The Demand for Reserves Informs Us about Rate Sensitivity to Reserve Shocks
To assess whether the level of reserves is ample, one needs to first understand the demand for reserves. Banks borrow and lend in the market for reserves, typically overnight. The reserve demand curve describes the price at which these institutions are willing to trade their balances as a function of aggregate reserves. Its slope measures the price sensitivity to changes in the level of reserves. Importantly, banks earn interest on their reserve balances (IORB), set by the Federal Reserve. Because the IORB rate directly affects the willingness of banks to lend reserves, it is useful to describe the reserve demand curve in terms of the spread between the federal funds rate and the IORB rate. In addition, we control for the overall growth of the U.S. banking sector by specifying reserve demand in terms of the level of reserves relative to commercial banks’ assets.
There is a clear nonlinear downward-sloping relationship between prices and quantities of reserves, consistent with economic theory. The chart below plots the spread between the federal funds rate and the IORB against total reserves as a share of commercial banks’ total assets. When reserves are very low, the demand curve has a steep negative slope, reflecting the willingness of borrowers to pay high rates because reserves are scarce. At the other extreme, when reserves are very high, the curve becomes flat because banks are awash with reserves and the supply is abundant. Between these two regions, an intermediate regime–that we refer to as “ample”–emerges, where the demand curve exhibits a modest downward slope. The color coding of the chart reflects the shifts in the reserve demand curve over time. In particular, the curve appears to have moved to the right and upward around 2015 and then moved upward after March 2020, at the onset of the COVID pandemic.
Reserve Demand Has Shifted over Time
This chart highlights two of the main challenges in estimating the slope of the reserve demand curve. First, the curve is highly nonlinear, which means that a standard linear estimation approach is not appropriate. Second, various long-lasting changes in the regulation and supervision of banks, in their internal risk-management frameworks, and in the structure of the reserve market itself have resulted in shifts in the reserve demand curve. A third challenge is that the quantity of reserves may be endogenous to banks’ demand for them. Therefore, to properly measure the reserve demand curve, one must disentangle shocks to supply from those to demand. As we explain in detail in a recent paper, our estimation strategy addresses all three of these challenges.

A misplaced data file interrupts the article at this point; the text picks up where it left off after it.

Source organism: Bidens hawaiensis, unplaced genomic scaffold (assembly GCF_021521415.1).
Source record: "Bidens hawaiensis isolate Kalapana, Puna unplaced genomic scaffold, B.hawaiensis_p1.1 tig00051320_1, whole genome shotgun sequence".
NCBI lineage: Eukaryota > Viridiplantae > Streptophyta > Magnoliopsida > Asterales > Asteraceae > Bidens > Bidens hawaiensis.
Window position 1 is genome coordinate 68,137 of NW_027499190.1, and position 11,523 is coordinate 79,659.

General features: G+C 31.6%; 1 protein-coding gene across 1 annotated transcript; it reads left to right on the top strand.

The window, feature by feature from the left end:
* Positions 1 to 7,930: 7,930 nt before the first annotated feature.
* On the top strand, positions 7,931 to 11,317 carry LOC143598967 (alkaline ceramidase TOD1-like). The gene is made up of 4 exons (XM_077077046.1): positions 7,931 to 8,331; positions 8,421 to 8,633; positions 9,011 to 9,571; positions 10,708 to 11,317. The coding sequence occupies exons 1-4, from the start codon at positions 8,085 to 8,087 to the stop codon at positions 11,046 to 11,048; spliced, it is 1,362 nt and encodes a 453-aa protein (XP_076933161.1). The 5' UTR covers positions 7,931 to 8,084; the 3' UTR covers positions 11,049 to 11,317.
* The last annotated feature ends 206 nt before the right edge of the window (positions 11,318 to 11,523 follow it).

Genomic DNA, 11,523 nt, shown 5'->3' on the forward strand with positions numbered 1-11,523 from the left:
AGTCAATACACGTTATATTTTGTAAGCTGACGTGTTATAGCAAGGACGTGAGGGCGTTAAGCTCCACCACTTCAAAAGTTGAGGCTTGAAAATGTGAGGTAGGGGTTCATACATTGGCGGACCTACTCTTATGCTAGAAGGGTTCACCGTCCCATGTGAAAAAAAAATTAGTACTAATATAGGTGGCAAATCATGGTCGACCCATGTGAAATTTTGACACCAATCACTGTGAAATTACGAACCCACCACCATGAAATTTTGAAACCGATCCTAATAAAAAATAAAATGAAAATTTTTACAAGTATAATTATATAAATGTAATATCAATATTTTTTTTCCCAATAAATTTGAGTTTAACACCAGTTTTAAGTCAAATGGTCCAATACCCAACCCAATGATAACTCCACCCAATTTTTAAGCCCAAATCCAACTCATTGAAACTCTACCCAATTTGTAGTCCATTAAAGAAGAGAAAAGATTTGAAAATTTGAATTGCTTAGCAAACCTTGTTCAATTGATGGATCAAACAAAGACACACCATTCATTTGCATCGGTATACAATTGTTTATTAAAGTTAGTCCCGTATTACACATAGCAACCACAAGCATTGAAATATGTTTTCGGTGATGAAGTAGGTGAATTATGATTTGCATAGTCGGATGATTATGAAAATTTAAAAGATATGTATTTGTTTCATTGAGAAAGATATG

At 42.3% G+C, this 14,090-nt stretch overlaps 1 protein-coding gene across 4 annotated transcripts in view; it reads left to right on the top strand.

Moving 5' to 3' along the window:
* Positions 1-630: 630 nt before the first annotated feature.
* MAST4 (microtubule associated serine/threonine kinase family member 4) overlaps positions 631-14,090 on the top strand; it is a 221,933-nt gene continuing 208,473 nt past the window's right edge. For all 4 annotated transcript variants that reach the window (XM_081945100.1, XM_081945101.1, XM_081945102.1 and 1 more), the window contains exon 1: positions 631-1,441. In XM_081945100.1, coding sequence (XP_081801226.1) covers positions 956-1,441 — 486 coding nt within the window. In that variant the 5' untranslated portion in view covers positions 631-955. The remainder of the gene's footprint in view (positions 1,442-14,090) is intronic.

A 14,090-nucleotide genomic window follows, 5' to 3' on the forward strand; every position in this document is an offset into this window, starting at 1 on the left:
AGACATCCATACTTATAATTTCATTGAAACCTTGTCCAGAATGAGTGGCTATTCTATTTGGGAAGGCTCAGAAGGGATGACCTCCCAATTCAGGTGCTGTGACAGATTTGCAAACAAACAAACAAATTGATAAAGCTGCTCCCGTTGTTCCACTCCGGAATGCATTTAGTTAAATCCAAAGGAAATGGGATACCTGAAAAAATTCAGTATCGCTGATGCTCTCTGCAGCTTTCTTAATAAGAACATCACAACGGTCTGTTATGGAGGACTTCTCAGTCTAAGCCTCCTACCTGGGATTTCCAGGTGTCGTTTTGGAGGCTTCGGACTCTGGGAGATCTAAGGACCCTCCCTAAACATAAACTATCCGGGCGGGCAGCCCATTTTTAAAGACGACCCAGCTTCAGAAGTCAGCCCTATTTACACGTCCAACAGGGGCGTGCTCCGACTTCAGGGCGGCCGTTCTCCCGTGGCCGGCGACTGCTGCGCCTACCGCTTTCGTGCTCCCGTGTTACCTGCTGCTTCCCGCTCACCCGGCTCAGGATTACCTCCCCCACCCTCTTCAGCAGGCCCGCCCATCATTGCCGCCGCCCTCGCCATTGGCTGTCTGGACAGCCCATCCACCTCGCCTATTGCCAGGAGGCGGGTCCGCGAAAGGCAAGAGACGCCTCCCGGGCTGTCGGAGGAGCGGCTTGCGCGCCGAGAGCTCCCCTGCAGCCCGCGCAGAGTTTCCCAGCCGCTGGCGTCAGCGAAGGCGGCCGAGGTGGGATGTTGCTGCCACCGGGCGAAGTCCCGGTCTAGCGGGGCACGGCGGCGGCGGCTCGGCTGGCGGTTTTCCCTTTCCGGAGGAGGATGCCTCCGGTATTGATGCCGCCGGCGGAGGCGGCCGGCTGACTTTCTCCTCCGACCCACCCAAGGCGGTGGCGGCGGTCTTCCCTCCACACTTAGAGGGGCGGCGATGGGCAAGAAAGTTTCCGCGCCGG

Estimating the Slope of the Reserve Demand Curve
Our approach provides time-varying estimates of the price sensitivity of the demand for reserves that can be used to distinguish between periods in which reserves are relatively scarce, ample, or abundant. The chart below presents our daily estimates of the slope of the demand curve, as measured by the rate sensitivity to changes in reserves. Although we do not have a precise criterion for when reserves are scarce versus ample, during two episodes in our sample, the estimated rate sensitivity is well away from zero. The first episode occurs early in our sample, in 2010, and the second emerges almost ten years later, in mid-2019. In two other periods—during 2013-2017 and from mid-2020 through early September 2022—the estimated slope is very close to zero, indicating an abundance of reserves. The remaining periods are characterized by a modest negative slope of the reserve demand curve, consistent with ample (but short of abundant) reserves. The overall pattern of these estimates is robust to changes in the model specification, such as including spillovers from the repo and Treasury markets or measuring reserves as a share of gross domestic product or bank deposits (instead of as a share of banks’ assets).
Rate Sensitivity Changed over Time, Following the Path of Reserves
Interest Rate Spreads Alone Are Not Reliable Indicators of Reserve Scarcity
As we discuss in our paper, the time variation in the estimated price sensitivity in the demand for reserves is based on observations of small movements along the demand curve due to exogenous supply shocks. The location of the curve itself, however, also changes over time. That is, there is not a constant relationship between the level of reserves and the slope of the reserve demand curve.
In our paper, we find evidence of both horizontal and vertical shifts in the reserve demand curve, with vertical upward shifts being particularly important since 2015. This finding implies that the level of the federal funds-IORB spread may not be a reliable summary statistic for the sensitivity of interest rates to reserve shocks, and that estimates of the price sensitivity in the demand for reserves provide additional useful information.
In summary, we have developed a method to estimate the time-varying interest rate sensitivity of the demand for reserves that accounts for the nonlinear nature of reserve demand and allows for structural shifts over time. A key advantage of our methodology is that it provides a flexible and readily implementable approach that can be used to monitor the market for reserves in real time, allowing one to assess the “ampleness” of the reserve supply as market conditions evolve.
Gara Afonso is the head of Banking Studies in the Federal Reserve Bank of New York’s Research and Statistics Group.
Gabriele La Spada is a financial research economist in Money and Payments Studies in the Federal Reserve Bank of New York’s Research and Statistics Group.
John C. Williams is the president and chief executive officer of the Federal Reserve Bank of New York.
How to cite this post:
Gara Afonso, Gabriele La Spada, and John C. Williams, “Measuring the Ampleness of Reserves,” Federal Reserve Bank of New York Liberty Street Economics, October 5, 2022, https://libertystreeteconomics.newyorkfed.org/2022/10/measuring-the-ampleness-of-reserves/.
The views expressed in this post are those of the author(s) and do not necessarily reflect the position of the Federal Reserve Bank of New York or the Federal Reserve System. Any errors or omissions are the responsibility of the author(s).